January 12, 2004
Back in the Saddle
Is this thing on?
With my contributions to Baseball Prospectus 2004 safely behind me, it's time to get back to filling this space with observations and analysis. Or attempts at same. I've missed writing my column, and while there's no way I'll get completely caught up on the events of the last two months, I can have fun trying.
I'm not a resolutions guy, but I am making two commitments for 2004: to emphasize a more quantitative viewpoint in my analysis, and to spend more time answering reader mail. The former I'll just have to work on every time I write, but the latter has now been dedicated a "Task" in Outlook. Nothing in my life is real until Outlook starts nagging me about it, so hopefully that will help me be better about a weak spot in my game the last few years. I can't answer all my e-mail, but I can get to more of it than I have been.
The big news over the weekend was that Vladimir Guerrero surprised everyone by signing with the Angels. No one saw this coming; the Angels had been rumored to be interested earlier this winter, but had faded into the background after signing Jose Guillen in December. Over the last week, the Mets and Orioles had been engaged in a low-scale bidding war for Guerrero, a weird situation in which the goal seemed to be to guarantee the fewest years and the lowest amount of money while showing the least interest. Throw in raging insecurity and a lousy sense of fashion and you'd have the way women "pursued" me in college. It was this atmosphere that allowed Moreno and the Angels to come in and pick up a Hall of Fame talent at a price that almost seems like a typo.
The five-year, $70-million contract Guerrero will reportedly sign once he passes his physical has to be considered a bargain. Compared to his peer group--the very best players in baseball--he's laughably underpaid.
Player Age '01-'03 WARP Annual Salary Signed --------------------------------------------------------------- Vladimir Guerrero 28 23.4 $14.0MM 28-32 Barry Bonds 39 43.8 $20.0MM 39-41 Alex Rodriguez 28 37.1 $25.6MM 28-34 Jason Giambi 33 32.0 $16.1MM 33-37 Todd Helton 30 33.5 $14.5MM 30-37 Albert Pujols 24 30.3 arb-eligible Bret Boone 35 29.8 $17.0MM 35-36 Jim Edmonds 34 27.6 $11.3MM 34-36 Carlos Delgado 32 27.3 $18.5MM 32 Jim Thome 33 27.2 $13.1MM 33-37 Gary Sheffield 35 26.5 $13.0MM 35-37 Scott Rolen 29 26.3 $11.3MM 29-35 Manny Ramirez 32 25.5 $19.5MM 32-36The last two columns reflect the money and time remaining on the deals, including pro-rated signing bonuses, not their total value. (In Scott Rolen's case, I listed the average annual value of the entire contract.)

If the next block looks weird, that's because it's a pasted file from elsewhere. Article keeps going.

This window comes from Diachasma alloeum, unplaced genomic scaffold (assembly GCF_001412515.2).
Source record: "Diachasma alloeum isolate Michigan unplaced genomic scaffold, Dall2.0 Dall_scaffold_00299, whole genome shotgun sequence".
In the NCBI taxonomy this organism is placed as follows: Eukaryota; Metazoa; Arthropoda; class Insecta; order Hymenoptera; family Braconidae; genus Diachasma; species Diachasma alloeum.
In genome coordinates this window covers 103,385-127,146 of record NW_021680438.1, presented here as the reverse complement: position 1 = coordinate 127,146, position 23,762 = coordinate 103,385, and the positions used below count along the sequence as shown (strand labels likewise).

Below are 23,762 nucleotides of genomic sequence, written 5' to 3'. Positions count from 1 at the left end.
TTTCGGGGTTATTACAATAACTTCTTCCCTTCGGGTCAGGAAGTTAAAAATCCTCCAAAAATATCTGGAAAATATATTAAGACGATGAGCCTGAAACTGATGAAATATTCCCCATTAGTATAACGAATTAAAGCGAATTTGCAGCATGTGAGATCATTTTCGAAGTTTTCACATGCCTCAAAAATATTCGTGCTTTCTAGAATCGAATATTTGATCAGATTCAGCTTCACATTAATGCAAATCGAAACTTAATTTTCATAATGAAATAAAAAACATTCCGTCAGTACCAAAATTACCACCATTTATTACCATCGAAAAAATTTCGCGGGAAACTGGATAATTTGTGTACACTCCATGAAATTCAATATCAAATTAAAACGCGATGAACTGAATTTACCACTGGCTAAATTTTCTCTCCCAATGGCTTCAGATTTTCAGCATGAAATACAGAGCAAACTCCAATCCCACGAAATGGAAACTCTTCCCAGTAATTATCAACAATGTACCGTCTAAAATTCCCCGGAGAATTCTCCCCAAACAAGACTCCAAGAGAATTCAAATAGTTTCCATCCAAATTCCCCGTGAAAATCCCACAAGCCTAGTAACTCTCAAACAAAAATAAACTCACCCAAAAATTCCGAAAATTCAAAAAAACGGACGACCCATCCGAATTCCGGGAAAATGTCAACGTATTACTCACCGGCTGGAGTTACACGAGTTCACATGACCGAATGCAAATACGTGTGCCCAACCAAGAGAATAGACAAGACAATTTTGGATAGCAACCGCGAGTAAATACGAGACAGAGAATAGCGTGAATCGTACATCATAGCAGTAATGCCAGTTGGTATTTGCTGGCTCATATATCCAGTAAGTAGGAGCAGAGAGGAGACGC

Conceding that some of these contracts were signed under the old CBA, is there any player in baseball who is currently a better value than Guerrero? Albert Pujols is a special case, still three years from being able to negotiate a market salary. I think Alex Rodriguez is worth the money he makes, but I would have a hard time making the argument that you couldn't make up the performance gap between him and Guerrero with $11.6 million. (Guerrero and Rolen, or Rodriguez? Guerrero and Edmonds, or Rodriguez? Guerrero and Miguel Tejada, or Rodriguez?) Barry Bonds? That's a tough one, but Bonds is 39 and costs nearly 50% more per year.
In the same offseason in which Guerrero signed, Gary Sheffield got three years at $13 million a year. Sheffield is seven years older than Guerrero, a comparable hitter to Vlad, and not as good a defensive player. Jim Thome makes $13 million a season as well; he's five years older than Guerrero and a first baseman. Jason Giambi will make an average of $2 million more a year than Guerrero will over the next five years; he probably won't be a better player than Guerrero even once during that time.
Note that Guerrero's three-year WARP figure, and arguably the value of his contract, is held down by the concerns over his back. He missed 50 games last season, although his performance after he came off the disabled list--.353/.434/.661, just two missed games after the All-Star break--makes a pretty good argument that he's OK. Will Carroll makes a better one, pointing out that Guerrero's injury is manageable through flexibility and trunk-strengthening programs, and that Guerrero has shown a commitment to those programs that should minimize his risk of reinjury.